A Day of Disasters
Updated: Sep 22
If you’ve been communicating in a professional setting for any length of time, you surely have a “disaster story” – a time when everything that could go wrong, did go wrong.
In the chapter on planning and logistics in the upcoming Academy Guide to Nutrition Communication I give this advice: “expect the unexpected.”
Prepare – to Prevent disasters, to have a “Plan B” when they occur, and above all, to maintain a Positive attitude – 4 P’s.
I invited Amy Habig, MPH, RDN, LD, Program Specialist, EFNEP, The Ohio State University, to write a feature story for the book.
Here is her story, A Day of Disasters, in her own words:
“When we started planning a training for our new curriculum, we were eager to devote an entire day of (hands-on) training to food preparation and knife skills. Three people from our state/regional staff brainstormed what we thought would be a fun and enriching agenda. We invited a professional chef to lead a knife skills training in the morning. This would give our staff the opportunity to properly cut a variety of fruits and vegetables that are used in the recipes in our new curriculum. For the food preparation portion of the training, we developed a PowerPoint presentation and recruited several individuals to facilitate and model food preparations at the training.
I worked diligently to practice my presentation, plan logistics, coordinate with my colleagues, and pack everything on my checklist. I was feeling good. I arrived to the training site eager to start the day. Then, as I was walking into the training site, my phone rang. One of my colleagues called to tell me our grocery order had been cancelled. She was at the store scrambling to find all the items on our grocery list (including ~10 different fruits/vegetables for each of the ~30 attendees to cut in the morning, and ingredients for 5 food preparations). I called several other colleagues and asked them to help her shop.
Since the first agenda item for the day required the fruits and vegetables, several of us at the training site devised a new plan of action for the day. One person set-up the cooking stations for several of the afternoon food preparations, while another person set-up the audio visual equipment. We talked with the chef and decided to do part of our PowerPoint presentation while we waited for the groceries. When the groceries arrived, several people carried them in on carts and then washed, sorted, and distributed the produce among the tables at the training site so the chef could start the knife skills training.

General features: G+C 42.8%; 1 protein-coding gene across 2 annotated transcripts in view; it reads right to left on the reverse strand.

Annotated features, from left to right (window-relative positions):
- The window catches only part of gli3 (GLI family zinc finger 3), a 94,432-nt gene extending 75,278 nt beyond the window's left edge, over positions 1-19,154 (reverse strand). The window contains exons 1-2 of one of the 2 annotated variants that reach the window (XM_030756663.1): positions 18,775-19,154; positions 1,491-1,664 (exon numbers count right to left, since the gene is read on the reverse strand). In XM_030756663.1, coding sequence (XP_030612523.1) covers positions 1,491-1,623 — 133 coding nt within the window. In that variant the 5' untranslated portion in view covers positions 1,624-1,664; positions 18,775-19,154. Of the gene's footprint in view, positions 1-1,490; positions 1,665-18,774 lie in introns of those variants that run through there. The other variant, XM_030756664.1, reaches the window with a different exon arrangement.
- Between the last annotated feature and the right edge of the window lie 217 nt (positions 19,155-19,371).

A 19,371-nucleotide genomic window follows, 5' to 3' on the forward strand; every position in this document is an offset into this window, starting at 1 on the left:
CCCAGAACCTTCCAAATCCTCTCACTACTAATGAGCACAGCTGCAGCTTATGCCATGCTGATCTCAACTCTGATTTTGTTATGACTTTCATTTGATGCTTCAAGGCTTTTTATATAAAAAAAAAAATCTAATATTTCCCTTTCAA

We got through the grocery “disaster” and then started the food preparation section of the training. One of the recipes was for oven-fried fish, which as the name implies requires an oven. Much to our surprise, the oven at the training site did not work. We improvised by cooking the fish in an electric skillet. Fortunately, it worked! The fish was saved!
When it was time to start the next food preparation, a huge storm rolled in and killed the power to the room for about 10 minutes. We obtained help from the event staff and they were able to get everything working again. To avoid wasted time, we set-up for the remaining food preparations while we were waiting for the power to come back on.
After the training, I created a list of suggestions for improvement. We were going to implement the same training again in a few months, and DID NOT want to re-live some of the same “disasters.” We utilized my list of suggestions and feedback from attendees when planning and implementing the next training. It went MUCH smoother! A few helpful strategies included: expanding our committee to include a few more individuals (including our professional development coordinator who could help with some of the logistics), purchasing the food and setting-up the room the day before the training, using a training site that we were more familiar with, and converting the PowerPoint presentation into online modules to allow more time in the agenda for unexpected issues.
Although we encountered several “disasters,” everything seemed to work out okay in the end. (We were even actually able to end the day on time!) I wanted to cry at a few moments in time, but I resisted those urges and remained positive. These experiences – albeit stressful – allowed us to learn valuable lessons that have helped us offer better trainings for our staff.”
Here’s how I close the chapter:
When things go wrong it is a challenge to remain positive, but it is essential to maintain your composure. When you take the stage you communicate more than your planned message by the way you present yourself. And nothing tests that like the stress of something going wrong. When bad things happen, communicate professionalism and confidence. Diffuse the stress with calm. Your response will be contagious. If you are upset your audience will become upset. If you maintain calm, so will they. If appropriate to the situation, display a sense of humor.
In many situations the “disaster” is relatively short-lived even though it feels like an eternity while you’re in the middle of it. Consider how you want to be remembered when audience members are reliving the incident later. With the potential of observers taking video and posting on social media, display behaviors and an attitude that you would be proud to watch later on YouTube. Keep in mind that everyone is affected and try to create the best possible outcome for all. Maintain a positive attitude.
What “disasters” have you overcome? Share your stories.
“By failing to prepare, you are preparing to fail.”
~ Benjamin Franklin